Body camera debate reignites after Ohio officer charged with murder of motorist during traffic stop

What if there were no police body cameras? That question is making the rounds online and on the streets.

"If they are not wearing a body camera, you only might get one side of the story," said Vienna Maglio.

"I think there's a much deeper answer that's not going to be solved by any sort of technology, which is that humans are broken and there's always going to be a clash between someone who is potentially doing wrong and someone who is making assumptions," said Melissa Neuman.

"The solution would be the behavior, but they have laws against murder but people still murder," said Charles Morgan.

After body camera video showed University of Cincinnati Police Officer Ray Tensing fatally shooting Samuel Debose, there are more questions about confrontations between law enforcement and minorities.

The exchange also reignited debate about police wearing body cameras.

"We want to protect ourselves too from being falsely accused, and as we have seen in some of those cases around the country, what the people said initially is not what how it turned out to be, so everybody wants to have the truth," said Prince William County spokesperson First Sgt. Kim Chinn.

She said it could be up to two years before Prince William County police are equipped with the new technology.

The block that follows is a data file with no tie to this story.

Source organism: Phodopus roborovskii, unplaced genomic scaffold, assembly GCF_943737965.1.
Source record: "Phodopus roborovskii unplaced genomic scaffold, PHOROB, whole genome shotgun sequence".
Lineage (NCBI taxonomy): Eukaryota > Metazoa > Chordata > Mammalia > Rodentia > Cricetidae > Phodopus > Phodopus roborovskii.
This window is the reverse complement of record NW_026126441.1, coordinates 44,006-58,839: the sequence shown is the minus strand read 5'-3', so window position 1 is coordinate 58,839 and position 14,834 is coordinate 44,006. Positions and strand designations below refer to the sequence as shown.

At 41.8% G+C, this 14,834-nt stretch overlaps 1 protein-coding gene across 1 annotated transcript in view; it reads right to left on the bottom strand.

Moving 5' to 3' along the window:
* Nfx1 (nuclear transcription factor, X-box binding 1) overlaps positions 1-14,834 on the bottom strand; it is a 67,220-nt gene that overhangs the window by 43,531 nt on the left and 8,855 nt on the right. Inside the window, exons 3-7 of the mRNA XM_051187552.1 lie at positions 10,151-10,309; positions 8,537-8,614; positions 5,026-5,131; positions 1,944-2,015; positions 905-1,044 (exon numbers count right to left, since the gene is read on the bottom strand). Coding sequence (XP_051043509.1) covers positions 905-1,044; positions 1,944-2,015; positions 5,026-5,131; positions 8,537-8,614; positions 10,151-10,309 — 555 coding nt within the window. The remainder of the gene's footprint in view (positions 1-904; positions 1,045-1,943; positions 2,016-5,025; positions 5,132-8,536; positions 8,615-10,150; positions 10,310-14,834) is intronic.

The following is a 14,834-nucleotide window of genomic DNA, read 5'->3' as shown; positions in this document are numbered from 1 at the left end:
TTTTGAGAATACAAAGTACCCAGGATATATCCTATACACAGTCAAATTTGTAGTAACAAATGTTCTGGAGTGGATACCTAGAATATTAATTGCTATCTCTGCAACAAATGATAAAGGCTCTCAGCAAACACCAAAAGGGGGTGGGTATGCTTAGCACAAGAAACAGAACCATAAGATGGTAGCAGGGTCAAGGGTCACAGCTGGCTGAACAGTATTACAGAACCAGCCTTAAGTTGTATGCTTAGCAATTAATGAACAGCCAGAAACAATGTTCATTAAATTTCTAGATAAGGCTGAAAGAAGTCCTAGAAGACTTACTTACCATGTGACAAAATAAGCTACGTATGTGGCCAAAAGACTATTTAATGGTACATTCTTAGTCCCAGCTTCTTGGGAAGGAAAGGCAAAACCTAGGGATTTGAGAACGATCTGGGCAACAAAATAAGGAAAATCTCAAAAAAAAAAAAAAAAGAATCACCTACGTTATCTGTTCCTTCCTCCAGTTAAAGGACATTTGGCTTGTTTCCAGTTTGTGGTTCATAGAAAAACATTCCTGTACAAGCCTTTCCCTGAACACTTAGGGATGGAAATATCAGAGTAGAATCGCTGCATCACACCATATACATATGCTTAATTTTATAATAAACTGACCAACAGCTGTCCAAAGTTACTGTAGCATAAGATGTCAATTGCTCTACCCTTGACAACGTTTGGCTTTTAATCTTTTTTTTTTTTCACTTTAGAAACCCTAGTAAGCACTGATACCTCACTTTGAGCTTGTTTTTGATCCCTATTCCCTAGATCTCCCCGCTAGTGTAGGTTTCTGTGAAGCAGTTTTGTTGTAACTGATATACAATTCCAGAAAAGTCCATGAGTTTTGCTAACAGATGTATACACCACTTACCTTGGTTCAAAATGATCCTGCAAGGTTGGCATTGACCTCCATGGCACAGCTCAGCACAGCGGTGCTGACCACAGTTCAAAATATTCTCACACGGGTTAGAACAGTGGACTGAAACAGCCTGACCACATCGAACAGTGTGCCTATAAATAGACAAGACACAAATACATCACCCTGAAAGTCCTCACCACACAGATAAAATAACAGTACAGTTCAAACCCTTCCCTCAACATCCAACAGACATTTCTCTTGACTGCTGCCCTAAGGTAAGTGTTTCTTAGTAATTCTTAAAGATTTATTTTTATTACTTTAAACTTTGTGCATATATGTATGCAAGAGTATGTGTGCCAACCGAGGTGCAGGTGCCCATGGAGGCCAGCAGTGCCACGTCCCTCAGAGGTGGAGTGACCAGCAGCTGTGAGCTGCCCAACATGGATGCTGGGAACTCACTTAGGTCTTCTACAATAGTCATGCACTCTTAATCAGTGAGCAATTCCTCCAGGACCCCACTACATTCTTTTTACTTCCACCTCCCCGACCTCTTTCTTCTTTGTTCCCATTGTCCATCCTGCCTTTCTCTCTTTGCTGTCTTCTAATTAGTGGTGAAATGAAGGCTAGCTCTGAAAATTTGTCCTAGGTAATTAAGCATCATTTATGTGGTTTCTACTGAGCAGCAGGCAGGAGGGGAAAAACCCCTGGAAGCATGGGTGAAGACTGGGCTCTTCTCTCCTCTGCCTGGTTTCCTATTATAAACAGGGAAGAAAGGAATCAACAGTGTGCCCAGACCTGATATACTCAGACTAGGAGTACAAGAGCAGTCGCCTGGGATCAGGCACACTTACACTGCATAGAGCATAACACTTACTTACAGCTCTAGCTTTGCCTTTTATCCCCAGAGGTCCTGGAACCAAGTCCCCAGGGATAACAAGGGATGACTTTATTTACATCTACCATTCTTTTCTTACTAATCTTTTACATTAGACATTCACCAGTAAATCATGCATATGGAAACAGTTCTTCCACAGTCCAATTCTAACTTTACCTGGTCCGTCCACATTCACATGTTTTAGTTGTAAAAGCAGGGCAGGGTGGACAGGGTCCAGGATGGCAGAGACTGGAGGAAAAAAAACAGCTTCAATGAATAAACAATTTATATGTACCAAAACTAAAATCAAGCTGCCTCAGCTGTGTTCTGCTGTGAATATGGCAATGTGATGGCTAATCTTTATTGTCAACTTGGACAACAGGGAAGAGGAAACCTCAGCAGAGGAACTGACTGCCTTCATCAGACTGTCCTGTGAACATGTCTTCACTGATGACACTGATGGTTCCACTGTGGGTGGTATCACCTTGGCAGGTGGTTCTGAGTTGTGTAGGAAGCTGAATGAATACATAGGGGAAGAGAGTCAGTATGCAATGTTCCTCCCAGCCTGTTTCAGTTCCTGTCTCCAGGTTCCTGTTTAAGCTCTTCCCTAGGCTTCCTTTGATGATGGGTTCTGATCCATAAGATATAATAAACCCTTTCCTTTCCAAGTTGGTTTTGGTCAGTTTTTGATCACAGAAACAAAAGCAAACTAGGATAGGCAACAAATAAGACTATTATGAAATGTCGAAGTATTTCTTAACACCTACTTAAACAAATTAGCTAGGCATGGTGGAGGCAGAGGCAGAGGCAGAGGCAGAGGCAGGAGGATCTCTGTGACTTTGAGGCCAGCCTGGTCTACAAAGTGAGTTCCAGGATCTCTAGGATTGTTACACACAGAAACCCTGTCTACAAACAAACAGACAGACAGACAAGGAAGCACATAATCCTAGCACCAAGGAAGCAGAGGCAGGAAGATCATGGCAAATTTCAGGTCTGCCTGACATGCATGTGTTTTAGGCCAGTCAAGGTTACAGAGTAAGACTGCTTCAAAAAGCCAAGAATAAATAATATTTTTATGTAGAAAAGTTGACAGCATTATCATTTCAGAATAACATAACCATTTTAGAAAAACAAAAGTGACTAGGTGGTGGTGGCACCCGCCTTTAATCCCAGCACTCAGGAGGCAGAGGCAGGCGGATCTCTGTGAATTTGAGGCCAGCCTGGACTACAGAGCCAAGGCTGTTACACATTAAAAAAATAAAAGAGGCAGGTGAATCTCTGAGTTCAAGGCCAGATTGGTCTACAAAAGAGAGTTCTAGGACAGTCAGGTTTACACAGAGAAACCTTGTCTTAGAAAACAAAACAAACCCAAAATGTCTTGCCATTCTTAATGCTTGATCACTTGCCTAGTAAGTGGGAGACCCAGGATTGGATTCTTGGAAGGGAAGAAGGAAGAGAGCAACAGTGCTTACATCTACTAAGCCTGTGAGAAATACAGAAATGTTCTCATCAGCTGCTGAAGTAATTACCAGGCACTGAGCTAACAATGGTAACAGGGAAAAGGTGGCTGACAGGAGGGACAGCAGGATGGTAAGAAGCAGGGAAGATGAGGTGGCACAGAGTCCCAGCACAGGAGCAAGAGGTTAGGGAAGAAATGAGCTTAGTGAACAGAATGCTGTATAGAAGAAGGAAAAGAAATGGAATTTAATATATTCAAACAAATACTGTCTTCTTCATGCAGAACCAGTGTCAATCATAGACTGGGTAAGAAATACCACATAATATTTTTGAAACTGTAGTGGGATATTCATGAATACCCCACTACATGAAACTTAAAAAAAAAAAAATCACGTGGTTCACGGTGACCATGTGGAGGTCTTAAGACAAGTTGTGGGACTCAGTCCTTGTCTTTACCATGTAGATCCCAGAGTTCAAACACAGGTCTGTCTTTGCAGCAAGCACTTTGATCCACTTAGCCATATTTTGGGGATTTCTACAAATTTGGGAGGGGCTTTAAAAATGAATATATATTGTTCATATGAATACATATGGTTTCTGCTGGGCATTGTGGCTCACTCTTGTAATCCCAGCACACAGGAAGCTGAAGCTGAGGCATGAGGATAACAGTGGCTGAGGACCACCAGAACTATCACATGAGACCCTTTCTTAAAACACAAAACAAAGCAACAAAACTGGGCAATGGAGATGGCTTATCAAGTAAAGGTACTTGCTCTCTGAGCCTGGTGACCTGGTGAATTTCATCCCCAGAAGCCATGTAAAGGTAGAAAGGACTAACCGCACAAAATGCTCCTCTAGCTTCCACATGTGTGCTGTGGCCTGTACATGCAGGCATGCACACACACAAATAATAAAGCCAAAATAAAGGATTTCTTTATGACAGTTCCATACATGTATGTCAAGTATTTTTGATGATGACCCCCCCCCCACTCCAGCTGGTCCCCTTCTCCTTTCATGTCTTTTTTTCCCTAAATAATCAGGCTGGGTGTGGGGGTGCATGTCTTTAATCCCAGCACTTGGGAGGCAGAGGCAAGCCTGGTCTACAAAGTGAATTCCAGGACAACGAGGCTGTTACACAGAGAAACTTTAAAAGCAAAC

"First of all, it's very expensive, and years ago, we looked at dash cameras because that's what was in," said Chinn. "It's just too expensive for many departments to do this, and now because of some of the things that are going on around the country, we have to look at it and consider it."

However, there is no rush. In Prince William County, nearly 700 police officers would have to be trained and more.

"They have to be issued the technology, there has to be back up technology," Chinn said. "If the camera breaks, gets lost, things are going to go bad, so it is really a huge project."

For some police departments, the delay to buy body cameras centers on the cost to implement using the new technology.

In Prince William County, putting body cameras in place on police could cost more than $3 million.